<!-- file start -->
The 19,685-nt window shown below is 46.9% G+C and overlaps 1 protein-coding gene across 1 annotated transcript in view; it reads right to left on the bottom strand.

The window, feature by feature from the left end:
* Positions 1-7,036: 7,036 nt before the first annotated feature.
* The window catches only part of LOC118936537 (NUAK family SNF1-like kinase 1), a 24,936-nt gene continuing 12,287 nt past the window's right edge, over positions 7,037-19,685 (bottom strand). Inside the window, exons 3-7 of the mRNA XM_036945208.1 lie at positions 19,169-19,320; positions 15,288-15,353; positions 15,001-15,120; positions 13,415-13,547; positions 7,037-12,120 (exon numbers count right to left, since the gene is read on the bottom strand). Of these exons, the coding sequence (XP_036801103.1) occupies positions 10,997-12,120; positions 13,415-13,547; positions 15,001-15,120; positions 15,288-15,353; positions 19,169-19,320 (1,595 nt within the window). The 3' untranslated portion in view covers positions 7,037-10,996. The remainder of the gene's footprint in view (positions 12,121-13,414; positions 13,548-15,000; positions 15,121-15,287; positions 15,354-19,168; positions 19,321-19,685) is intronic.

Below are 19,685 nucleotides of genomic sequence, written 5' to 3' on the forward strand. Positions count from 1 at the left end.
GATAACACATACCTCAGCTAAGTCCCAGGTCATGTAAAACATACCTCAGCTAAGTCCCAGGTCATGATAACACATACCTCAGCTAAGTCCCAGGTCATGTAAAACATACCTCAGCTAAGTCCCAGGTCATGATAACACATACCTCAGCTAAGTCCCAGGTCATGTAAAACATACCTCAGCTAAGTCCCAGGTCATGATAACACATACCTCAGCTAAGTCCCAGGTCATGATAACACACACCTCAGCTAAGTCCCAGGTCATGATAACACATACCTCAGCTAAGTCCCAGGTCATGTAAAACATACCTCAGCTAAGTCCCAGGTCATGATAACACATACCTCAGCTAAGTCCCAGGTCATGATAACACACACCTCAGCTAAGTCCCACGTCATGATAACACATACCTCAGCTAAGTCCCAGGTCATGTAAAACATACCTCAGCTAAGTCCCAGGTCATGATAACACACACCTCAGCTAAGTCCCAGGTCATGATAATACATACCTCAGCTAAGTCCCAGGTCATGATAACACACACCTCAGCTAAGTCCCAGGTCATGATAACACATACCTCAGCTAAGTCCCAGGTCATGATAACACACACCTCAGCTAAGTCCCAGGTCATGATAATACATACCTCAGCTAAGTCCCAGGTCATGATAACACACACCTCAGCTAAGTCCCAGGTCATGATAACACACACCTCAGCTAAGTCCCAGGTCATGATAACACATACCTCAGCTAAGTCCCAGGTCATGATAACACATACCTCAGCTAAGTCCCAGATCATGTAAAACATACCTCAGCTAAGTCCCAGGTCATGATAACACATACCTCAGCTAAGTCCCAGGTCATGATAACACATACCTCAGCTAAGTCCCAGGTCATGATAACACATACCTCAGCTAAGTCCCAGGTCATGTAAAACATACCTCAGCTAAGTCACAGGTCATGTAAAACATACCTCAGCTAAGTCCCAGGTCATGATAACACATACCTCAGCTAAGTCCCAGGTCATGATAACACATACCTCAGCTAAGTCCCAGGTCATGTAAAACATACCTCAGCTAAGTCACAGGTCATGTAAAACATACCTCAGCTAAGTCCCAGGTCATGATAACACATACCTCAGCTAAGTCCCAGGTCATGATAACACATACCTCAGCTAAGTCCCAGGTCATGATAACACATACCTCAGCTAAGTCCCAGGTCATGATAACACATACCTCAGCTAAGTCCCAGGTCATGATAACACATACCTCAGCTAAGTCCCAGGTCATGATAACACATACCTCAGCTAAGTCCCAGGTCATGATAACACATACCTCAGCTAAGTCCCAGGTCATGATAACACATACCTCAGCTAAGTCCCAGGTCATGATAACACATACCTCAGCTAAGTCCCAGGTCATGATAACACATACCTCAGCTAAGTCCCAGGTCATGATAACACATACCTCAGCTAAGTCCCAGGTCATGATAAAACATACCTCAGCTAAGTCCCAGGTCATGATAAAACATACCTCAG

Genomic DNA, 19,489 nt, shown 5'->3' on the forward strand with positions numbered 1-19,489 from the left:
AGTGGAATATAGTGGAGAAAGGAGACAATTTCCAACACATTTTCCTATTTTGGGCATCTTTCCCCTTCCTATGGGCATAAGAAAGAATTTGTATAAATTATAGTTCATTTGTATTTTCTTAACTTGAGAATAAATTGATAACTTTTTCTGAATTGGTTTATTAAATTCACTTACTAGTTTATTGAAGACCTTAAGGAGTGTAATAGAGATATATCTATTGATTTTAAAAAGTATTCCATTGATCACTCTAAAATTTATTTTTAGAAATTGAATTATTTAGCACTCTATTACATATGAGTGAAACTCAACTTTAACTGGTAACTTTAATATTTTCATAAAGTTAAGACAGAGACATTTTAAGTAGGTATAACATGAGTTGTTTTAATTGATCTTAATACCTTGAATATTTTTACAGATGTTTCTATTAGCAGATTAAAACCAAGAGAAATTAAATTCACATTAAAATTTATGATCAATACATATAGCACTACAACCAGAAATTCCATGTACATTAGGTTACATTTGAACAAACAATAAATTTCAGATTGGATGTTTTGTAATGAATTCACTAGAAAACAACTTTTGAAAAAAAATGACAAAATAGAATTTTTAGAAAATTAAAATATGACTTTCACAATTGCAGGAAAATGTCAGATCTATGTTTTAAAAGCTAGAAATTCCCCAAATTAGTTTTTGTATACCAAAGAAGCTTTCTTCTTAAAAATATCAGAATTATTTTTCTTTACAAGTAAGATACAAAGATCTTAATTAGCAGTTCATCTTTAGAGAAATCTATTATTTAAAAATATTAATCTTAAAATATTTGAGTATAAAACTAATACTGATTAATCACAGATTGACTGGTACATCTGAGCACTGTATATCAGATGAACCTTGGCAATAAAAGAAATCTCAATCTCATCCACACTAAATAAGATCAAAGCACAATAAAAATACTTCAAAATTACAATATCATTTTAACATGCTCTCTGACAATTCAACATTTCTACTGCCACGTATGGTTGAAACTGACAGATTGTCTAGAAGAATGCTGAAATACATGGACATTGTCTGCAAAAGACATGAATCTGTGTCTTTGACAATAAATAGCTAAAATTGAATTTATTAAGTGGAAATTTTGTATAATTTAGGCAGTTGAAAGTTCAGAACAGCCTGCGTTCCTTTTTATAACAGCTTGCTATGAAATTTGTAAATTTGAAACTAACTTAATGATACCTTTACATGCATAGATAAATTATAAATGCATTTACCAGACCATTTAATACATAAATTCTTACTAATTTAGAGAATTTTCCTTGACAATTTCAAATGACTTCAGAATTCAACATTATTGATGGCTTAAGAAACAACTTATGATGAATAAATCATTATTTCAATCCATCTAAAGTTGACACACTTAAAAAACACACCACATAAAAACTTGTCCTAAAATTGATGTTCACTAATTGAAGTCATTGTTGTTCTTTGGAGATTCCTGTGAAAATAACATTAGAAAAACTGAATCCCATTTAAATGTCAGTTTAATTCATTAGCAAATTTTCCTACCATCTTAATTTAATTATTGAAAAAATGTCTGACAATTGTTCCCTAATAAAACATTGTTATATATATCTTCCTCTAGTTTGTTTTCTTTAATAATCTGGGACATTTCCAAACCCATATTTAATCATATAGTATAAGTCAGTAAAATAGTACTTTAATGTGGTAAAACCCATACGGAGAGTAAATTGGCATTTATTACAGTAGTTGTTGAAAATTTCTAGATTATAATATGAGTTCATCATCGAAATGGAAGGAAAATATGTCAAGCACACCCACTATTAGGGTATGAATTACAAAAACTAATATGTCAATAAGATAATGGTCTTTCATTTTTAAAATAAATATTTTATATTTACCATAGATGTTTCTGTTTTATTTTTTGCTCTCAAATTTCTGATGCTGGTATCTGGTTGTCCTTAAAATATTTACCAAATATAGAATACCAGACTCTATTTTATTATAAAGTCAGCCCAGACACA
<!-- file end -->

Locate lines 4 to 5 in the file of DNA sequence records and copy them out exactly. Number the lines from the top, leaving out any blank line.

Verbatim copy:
* The window catches only part of LOC118936537 (NUAK family SNF1-like kinase 1), a 24,936-nt gene continuing 12,287 nt past the window's right edge, over positions 7,037-19,685 (bottom strand). Inside the window, exons 3-7 of the mRNA XM_036945208.1 lie at positions 19,169-19,320; positions 15,288-15,353; positions 15,001-15,120; positions 13,415-13,547; positions 7,037-12,120 (exon numbers count right to left, since the gene is read on the bottom strand). Of these exons, the coding sequence (XP_036801103.1) occupies positions 10,997-12,120; positions 13,415-13,547; positions 15,001-15,120; positions 15,288-15,353; positions 19,169-19,320 (1,595 nt within the window). The 3' untranslated portion in view covers positions 7,037-10,996. The remainder of the gene's footprint in view (positions 12,121-13,414; positions 13,548-15,000; positions 15,121-15,287; positions 15,354-19,168; positions 19,321-19,685) is intronic.

Below are 19,685 nucleotides of genomic sequence, written 5' to 3' on the forward strand. Positions count from 1 at the left end.